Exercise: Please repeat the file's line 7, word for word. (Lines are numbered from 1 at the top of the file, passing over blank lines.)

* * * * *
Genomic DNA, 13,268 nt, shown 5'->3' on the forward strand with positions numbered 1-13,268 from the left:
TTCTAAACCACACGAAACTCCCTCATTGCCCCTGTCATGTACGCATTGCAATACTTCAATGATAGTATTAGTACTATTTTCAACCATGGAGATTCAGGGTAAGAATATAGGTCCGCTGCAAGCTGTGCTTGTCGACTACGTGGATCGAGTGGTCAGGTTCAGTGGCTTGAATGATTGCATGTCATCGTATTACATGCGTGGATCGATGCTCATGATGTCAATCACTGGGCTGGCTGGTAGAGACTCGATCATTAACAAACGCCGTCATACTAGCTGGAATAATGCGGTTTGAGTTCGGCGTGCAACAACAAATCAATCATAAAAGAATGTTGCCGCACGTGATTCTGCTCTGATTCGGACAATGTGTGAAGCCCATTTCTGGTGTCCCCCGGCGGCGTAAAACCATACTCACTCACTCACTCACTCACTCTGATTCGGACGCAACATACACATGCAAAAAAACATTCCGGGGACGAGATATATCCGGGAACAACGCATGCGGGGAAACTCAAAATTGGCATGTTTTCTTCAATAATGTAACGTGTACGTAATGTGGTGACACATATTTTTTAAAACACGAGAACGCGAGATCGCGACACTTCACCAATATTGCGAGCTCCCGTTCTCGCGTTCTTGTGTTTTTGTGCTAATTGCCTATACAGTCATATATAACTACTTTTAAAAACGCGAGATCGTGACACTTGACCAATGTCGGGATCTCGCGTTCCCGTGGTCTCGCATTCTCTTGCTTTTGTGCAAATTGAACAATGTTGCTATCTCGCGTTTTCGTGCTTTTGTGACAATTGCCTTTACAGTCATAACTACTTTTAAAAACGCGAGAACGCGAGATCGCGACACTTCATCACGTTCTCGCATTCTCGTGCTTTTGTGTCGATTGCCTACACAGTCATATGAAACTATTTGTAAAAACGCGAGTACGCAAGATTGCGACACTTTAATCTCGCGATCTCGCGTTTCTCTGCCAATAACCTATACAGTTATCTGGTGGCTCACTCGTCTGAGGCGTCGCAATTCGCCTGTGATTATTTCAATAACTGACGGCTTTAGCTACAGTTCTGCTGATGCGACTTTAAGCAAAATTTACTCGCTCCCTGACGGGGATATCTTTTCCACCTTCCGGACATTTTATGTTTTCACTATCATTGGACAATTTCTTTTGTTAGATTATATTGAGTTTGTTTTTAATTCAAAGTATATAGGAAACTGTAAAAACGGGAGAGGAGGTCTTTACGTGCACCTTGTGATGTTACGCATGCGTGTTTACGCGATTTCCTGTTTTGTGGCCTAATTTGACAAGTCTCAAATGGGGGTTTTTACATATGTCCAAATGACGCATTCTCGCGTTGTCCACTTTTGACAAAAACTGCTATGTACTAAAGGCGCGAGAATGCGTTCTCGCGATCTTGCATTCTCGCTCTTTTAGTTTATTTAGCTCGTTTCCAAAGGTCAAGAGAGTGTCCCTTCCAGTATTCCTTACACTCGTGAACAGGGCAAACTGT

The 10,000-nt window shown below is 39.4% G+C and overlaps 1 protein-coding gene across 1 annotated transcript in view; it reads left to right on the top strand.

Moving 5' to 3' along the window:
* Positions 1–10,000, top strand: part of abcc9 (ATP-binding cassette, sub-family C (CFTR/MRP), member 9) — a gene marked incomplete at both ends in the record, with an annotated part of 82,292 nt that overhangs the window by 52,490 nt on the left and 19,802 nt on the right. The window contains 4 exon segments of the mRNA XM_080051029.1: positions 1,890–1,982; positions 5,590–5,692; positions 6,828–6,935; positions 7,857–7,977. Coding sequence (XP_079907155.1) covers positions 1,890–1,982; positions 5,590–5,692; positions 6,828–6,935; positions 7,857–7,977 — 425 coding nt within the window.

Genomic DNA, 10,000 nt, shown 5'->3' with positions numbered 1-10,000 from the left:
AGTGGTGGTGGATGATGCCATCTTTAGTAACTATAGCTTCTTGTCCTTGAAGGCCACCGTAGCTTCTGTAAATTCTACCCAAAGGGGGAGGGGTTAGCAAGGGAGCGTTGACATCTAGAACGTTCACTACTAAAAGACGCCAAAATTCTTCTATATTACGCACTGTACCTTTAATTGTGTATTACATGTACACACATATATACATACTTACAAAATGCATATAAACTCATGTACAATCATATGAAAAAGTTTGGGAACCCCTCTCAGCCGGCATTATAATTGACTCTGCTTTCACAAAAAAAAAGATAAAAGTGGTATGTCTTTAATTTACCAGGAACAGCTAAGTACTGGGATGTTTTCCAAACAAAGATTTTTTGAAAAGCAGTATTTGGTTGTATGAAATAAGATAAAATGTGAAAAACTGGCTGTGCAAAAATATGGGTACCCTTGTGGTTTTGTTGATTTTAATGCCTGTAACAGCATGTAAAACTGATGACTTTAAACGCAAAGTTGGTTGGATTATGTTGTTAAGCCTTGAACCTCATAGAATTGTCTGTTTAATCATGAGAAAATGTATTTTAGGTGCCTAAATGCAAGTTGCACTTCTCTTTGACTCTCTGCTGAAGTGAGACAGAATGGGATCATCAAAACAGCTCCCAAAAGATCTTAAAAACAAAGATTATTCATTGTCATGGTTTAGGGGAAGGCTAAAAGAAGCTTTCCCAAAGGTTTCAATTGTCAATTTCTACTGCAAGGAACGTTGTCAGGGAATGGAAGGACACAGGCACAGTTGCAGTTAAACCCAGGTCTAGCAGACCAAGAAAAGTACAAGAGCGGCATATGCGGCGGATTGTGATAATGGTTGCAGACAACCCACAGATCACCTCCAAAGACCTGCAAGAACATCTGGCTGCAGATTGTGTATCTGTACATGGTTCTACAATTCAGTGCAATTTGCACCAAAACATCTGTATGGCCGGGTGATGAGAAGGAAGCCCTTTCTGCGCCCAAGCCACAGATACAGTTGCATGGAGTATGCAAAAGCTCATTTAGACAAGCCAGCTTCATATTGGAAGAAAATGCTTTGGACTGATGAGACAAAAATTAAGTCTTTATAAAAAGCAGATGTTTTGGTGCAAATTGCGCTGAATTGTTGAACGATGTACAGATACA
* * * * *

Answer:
AGTGGTGGTGGATGATGCCATCTTTAGTAACTATAGCTTCTTGTCCTTGAAGGCCACCGTAGCTTCTGTAAATTCTACCCAAAGGGGGAGGGGTTAGCAAGGGAGCGTTGACATCTAGAACGTTCACTACTAAAAGACGCCAAAATTCTTCTATATTACGCACTGTACCTTTAATTGTGTATTACATGTACACACATATATACATACTTACAAAATGCATATAAACTCATGTACAATCATATGAAAAAGTTTGGGAACCCCTCTCAGCCGGCATTATAATTGACTCTGCTTTCACAAAAAAAAAGATAAAAGTGGTATGTCTTTAATTTACCAGGAACAGCTAAGTACTGGGATGTTTTCCAAACAAAGATTTTTTGAAAAGCAGTATTTGGTTGTATGAAATAAGATAAAATGTGAAAAACTGGCTGTGCAAAAATATGGGTACCCTTGTGGTTTTGTTGATTTTAATGCCTGTAACAGCATGTAAAACTGATGACTTTAAACGCAAAGTTGGTTGGATTATGTTGTTAAGCCTTGAACCTCATAGAATTGTCTGTTTAATCATGAGAAAATGTATTTTAGGTGCCTAAATGCAAGTTGCACTTCTCTTTGACTCTCTGCTGAAGTGAGACAGAATGGGATCATCAAAACAGCTCCCAAAAGATCTTAAAAACAAAGATTATTCATTGTCATGGTTTAGGGGAAGGCTAAAAGAAGCTTTCCCAAAGGTTTCAATTGTCAATTTCTACTGCAAGGAACGTTGTCAGGGAATGGAAGGACACAGGCACAGTTGCAGTTAAACCCAGGTCTAGCAGACCAAGAAAAGTACAAGAGCGGCATATGCGGCGGATTGTGATAATGGTTGCAGACAACCCACAGATCACCTCCAAAGACCTGCAAGAACATCTGGCTGCAGATTGTGTATCTGTACATGGTTCTACAATTCAGTGCAATTTGCACCAAAACATCTGTATGGCCGGGTGATGAGAAGGAAGCCCTTTCTGCGCCCAAGCCACAGATACAGTTGCATGGAGTATGCAAAAGCTCATTTAGACAAGCCAGCTTCATATTGGAAGAAAATGCTTTGGACTGATGAGACAAAAATTAAGTCTTTATAAAAAGCAGATGTTTTGGTGCAAATTGCGCTGAATTGTTGAACGATGTACAGATACA